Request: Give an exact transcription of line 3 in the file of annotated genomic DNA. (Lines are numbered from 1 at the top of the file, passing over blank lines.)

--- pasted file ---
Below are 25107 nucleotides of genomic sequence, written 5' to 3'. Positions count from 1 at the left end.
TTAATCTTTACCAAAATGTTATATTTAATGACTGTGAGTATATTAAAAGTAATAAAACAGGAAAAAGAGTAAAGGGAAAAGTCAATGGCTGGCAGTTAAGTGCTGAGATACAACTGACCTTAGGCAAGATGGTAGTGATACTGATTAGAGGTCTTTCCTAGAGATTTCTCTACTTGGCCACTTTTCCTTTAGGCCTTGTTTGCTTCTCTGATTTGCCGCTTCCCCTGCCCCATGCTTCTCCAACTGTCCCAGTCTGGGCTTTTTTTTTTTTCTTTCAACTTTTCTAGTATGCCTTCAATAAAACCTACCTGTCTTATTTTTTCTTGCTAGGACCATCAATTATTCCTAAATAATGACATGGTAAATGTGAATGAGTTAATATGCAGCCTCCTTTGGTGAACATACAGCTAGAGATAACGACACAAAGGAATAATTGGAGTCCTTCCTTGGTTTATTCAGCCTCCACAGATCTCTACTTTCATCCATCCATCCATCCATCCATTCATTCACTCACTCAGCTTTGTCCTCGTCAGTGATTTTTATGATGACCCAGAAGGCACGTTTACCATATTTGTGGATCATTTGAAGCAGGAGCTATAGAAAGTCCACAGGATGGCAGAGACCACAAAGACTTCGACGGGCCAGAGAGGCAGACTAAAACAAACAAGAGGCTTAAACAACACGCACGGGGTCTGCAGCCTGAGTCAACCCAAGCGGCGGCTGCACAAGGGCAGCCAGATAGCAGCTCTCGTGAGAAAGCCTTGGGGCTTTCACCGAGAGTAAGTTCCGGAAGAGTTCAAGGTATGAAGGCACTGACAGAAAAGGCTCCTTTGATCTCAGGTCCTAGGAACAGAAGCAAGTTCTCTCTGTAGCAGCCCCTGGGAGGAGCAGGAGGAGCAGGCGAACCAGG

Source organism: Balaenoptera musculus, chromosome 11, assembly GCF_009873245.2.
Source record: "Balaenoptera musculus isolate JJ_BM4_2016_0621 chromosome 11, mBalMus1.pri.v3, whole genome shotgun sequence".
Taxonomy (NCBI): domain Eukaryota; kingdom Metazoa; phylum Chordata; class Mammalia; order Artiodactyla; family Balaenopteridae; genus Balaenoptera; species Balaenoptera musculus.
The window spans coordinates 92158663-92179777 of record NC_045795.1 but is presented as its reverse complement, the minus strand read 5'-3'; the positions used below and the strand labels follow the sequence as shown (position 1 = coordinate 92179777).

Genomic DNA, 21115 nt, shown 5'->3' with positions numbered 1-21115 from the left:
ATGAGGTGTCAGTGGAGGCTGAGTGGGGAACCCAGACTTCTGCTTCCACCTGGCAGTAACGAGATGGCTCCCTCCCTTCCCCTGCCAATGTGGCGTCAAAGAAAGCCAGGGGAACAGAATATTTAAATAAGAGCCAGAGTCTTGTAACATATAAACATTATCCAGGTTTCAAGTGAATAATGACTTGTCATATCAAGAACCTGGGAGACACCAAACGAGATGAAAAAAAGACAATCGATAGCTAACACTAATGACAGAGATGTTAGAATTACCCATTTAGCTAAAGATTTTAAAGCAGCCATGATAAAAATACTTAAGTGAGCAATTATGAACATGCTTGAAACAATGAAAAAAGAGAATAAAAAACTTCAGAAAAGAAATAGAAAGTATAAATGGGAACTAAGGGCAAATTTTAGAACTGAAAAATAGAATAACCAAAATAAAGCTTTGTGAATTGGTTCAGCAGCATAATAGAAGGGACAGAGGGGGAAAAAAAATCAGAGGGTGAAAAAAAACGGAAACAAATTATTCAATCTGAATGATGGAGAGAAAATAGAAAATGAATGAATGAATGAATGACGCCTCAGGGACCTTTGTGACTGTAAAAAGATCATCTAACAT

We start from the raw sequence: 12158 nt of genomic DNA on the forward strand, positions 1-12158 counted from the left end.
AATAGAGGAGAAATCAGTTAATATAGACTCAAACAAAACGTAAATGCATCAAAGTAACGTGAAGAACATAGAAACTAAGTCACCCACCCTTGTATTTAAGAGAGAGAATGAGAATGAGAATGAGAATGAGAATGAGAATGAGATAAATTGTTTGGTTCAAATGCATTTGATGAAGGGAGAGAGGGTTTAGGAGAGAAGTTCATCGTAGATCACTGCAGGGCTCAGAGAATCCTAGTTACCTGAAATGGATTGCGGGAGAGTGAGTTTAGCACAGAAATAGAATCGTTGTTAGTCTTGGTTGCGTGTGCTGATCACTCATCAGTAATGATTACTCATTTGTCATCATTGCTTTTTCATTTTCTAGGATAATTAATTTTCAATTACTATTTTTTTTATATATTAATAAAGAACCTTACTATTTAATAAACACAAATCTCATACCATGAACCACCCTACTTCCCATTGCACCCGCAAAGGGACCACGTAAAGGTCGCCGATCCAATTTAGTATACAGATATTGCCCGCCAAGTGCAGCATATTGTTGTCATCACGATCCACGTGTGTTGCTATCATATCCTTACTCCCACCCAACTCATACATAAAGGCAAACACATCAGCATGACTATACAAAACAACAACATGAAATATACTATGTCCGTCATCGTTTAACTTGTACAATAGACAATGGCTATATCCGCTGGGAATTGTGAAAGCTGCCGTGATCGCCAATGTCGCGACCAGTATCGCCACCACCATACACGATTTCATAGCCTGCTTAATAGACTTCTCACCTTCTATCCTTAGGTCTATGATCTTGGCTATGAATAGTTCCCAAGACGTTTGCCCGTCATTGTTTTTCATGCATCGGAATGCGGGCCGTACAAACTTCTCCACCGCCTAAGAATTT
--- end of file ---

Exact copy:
Source organism: Balaenoptera musculus, chromosome 11, assembly GCF_009873245.2.